• An application for a birth certificate must be made for all children under 18 years in the household who do not already have a birth certificate, including all newborn children within 3 months of birth.
    • All children under 5 years in the household must be up-to-date with vaccinations.
    • All children under 5 years must attend a growth monitoring clinic twice per year.
    • All children 6-17 years in the household attended school at least 90% of days in the last month.
    • At least one adult from each household attended at least 2 of the 3 most recent parenting skills classes.
  • Other: Unconditional Cash Transfers
    Households will receive bimonthly payments of US$18 plus US$4 per child under 18 years living in the house up to a maximum of 3 children i.e. transfers will vary from $22 to $30. Households will not be required to comply with conditions in order to receive the cash.
  • Other: Standard Agricultural Package
    A standard agricultural package (e.g. seeds, fertiliser etc.) will be distributed in all study arms including the control arm as a gesture of goodwill to all those participating in the study.
  • Other: Parenting Skills Classes
    2-3 parenting skills classes will be held annually in each study cluster.
  • Experimental: Conditional Cash Transfer
    Vulnerable households in this arm will receive conditional cash transfers. A standard agricultural package (e.g. seeds, fertiliser etc) will be made available. Parenting skills classes will also be made available. Standard social services will continue in the area.
    Interventions:
    • Other: Conditional Cash Transfer
    • Other: Standard Agricultural Package
    • Other: Parenting Skills Classes
  • Experimental: Unconditional Cash Transfer
    Vulnerable households in this arm will receive unconditional cash transfers. A standard agricultural package (e.g. seeds, fertiliser etc) will be made available. Parenting skills classes will also be made available. Standard social services will continue in the area.
    Interventions:
    • Other: Unconditional Cash Transfers
    • Other: Standard Agricultural Package
    • Other: Parenting Skills Classes
  • Control
    Vulnerable households in this arm will not receive cash transfers. A standard agricultural package (e.g. seeds, fertiliser etc) will be made available. Parenting skills classes will also be made available. Standard social services will continue in the area.
    Interventions:
    • Other: Standard Agricultural Package
    • Other: Parenting Skills Classes
Robertson L, Mushati P, Eaton JW, Dumba L, Mavise G, Makoni J, Schumacher C, Crea T, Monasch R, Sherr L, Garnett GP, Nyamukapa C, Gregson S. Effects of unconditional and conditional cash transfers on child health and development in Zimbabwe: a cluster-randomised trial. Lancet. 2013 Apr 13;381(9874):1283-92. doi: 10.1016/S0140-6736(12)62168-0. Epub 2013 Feb 27.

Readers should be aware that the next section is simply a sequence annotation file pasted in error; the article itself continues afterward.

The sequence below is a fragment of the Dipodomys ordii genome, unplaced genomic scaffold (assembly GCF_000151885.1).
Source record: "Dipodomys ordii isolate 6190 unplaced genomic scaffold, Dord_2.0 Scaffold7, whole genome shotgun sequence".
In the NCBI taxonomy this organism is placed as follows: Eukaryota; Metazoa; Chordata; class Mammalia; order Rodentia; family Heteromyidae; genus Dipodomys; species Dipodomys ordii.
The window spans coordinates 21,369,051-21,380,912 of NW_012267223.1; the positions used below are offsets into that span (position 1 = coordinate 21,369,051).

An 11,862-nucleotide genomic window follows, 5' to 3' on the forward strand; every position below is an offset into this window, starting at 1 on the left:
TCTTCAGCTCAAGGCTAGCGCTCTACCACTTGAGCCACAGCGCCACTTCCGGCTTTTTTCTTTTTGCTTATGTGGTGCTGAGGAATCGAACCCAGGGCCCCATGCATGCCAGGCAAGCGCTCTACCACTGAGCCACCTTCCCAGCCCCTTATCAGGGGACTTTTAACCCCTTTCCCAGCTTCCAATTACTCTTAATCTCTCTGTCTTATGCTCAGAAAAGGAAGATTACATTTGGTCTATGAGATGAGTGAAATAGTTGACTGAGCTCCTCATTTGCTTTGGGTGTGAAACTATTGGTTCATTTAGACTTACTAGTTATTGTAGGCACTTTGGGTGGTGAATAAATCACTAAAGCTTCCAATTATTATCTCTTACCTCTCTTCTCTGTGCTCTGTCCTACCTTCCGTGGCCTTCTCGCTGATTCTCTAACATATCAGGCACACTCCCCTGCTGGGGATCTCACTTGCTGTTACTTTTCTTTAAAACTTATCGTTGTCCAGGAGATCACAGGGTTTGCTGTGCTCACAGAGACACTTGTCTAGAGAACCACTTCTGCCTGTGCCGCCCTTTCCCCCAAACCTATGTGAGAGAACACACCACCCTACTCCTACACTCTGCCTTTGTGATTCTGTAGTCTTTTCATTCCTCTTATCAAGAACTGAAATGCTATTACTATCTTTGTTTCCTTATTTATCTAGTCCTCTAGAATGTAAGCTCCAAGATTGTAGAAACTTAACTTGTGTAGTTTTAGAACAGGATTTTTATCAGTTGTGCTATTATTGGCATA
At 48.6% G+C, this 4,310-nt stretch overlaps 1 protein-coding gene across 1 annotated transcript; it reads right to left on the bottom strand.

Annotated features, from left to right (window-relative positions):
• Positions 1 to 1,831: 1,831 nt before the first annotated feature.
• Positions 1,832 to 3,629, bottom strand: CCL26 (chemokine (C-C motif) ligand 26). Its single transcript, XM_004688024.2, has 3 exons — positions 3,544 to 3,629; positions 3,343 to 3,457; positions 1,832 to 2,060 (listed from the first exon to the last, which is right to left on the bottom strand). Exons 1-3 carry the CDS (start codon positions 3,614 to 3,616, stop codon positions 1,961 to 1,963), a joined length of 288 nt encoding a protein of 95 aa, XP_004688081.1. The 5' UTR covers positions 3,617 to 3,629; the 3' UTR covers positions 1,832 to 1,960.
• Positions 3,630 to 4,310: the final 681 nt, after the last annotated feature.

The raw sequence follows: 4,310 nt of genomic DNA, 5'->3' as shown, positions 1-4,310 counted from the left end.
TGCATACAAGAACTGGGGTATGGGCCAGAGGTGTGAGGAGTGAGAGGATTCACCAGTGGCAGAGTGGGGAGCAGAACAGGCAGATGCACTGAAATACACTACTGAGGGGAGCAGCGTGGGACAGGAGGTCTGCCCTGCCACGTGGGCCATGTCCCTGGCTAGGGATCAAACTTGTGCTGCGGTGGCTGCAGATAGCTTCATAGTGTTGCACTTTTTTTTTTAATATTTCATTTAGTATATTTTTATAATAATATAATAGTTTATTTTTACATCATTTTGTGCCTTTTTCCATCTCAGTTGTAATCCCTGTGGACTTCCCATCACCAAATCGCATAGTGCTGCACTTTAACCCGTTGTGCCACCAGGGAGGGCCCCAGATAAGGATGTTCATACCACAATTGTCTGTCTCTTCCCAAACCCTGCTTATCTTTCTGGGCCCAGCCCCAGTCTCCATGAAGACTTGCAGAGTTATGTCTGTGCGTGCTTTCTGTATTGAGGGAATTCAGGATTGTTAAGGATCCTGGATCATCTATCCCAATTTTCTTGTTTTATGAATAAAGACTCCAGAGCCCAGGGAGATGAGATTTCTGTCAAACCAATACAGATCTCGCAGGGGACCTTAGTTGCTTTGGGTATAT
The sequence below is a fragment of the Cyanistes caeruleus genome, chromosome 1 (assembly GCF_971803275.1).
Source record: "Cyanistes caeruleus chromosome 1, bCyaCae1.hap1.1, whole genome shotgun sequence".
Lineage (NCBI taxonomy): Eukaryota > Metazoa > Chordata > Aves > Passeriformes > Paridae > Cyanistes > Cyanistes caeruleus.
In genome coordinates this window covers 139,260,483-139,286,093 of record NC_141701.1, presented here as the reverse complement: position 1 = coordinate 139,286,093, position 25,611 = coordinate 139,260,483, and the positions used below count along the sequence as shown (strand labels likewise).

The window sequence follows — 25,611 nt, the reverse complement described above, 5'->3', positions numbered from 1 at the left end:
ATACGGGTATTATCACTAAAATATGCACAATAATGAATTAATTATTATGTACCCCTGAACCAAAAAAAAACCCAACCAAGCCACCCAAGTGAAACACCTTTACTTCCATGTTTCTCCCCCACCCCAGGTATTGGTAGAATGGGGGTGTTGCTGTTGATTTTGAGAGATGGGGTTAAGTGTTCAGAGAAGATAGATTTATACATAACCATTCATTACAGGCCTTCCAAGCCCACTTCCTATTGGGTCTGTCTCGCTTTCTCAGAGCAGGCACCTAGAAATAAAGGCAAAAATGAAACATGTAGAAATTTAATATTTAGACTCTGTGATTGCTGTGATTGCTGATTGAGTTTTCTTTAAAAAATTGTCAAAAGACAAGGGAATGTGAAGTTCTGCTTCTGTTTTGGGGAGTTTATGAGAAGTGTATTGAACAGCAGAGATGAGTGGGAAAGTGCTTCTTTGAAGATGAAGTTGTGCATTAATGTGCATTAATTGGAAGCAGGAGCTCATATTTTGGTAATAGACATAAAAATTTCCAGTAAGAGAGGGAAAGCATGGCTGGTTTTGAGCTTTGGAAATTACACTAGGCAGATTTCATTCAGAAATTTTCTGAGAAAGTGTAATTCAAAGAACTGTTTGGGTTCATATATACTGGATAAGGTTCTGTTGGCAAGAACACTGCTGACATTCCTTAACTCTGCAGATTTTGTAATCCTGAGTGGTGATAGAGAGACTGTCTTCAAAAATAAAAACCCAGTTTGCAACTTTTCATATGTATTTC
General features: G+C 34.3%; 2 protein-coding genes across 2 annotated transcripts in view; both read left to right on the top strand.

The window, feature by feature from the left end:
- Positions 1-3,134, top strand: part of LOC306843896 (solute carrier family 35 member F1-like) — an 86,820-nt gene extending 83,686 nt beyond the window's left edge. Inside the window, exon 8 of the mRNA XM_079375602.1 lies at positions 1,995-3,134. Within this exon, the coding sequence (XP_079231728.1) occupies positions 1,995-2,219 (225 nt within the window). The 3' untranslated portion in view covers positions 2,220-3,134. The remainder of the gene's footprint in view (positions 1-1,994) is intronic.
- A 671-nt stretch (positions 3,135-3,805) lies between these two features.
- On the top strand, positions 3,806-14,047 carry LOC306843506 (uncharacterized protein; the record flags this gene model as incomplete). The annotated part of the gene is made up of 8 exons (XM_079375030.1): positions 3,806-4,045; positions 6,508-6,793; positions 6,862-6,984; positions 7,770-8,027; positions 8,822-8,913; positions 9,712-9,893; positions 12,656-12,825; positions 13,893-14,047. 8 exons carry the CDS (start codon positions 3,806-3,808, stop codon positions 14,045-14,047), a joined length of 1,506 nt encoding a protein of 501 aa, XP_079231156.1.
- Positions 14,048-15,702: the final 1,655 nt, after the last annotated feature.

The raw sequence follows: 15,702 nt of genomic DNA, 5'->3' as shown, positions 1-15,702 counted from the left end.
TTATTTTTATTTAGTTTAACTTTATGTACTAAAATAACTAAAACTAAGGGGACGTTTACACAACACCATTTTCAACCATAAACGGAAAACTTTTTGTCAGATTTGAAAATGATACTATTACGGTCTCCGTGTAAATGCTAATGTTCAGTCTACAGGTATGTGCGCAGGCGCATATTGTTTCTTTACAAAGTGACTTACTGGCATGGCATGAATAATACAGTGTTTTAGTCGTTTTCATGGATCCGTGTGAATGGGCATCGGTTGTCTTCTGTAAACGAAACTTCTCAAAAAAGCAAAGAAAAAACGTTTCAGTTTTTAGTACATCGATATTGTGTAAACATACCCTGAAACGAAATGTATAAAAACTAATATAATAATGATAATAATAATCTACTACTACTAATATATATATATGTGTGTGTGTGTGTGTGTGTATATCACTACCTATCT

*   Includes publications given by the data provider as well as publications identified by ClinicalTrials.gov Identifier (NCT Number) in Medline.
 
Active, not recruiting
9150
July 2013
October 2011   (final data collection date for primary outcome measure)

Inclusion Criteria:

A household will be defined as vulnerable and thereby eligible for inclusion in the programme if there are children <18 years resident in the household at baseline AND

  • household is in the poorest quintile of households (20%) at baseline OR
  • household contains one or more orphans at baseline OR
  • the household head is under 18 years of age at baseline OR
  • household contains a chronically ill member OR
  • household contains a disabled member

A household will be defined as individuals that live within the same homestead and eat from the same pot.

Exclusion Criteria:

Households already receiving cash transfers for orphans or vulnerable children (OVC) will not be eligible to enroll in the pilot programme.

During the trial, households that do not qualify at baseline but whose conditions later change such that they become eligible to participate in the pilot will not be able to enroll.

Both
up to 17 Years
Yes
Contact information is only displayed when the study is recruiting subjects
Zimbabwe
 
NCT00966849
inh051
No
Imperial College London
Imperial College London
  • Biomedical Research and Training Institute
  • Catholic Relief Services Zimbabwe
  • Diocese of Mutare Community Care Programme
  • UNICEF
  • Wellcome Trust
  • World Bank
Principal Investigator: Laura Robertson, MSc Imperial College London
Principal Investigator: Simon Gregson, DPhil Imperial College London
Principal Investigator: Constance Nyamukapa, PhD Imperial College London
Principal Investigator: Shungu Munyati, MSc Biomedical Research and Training Institute
Principal Investigator: Phyllis Mushati, MSc Biomedical Research and Training Institute
Imperial College London
March 2010

ICMJE     Data element required by the International Committee of Medical Journal Editors and the World Health Organization ICTRP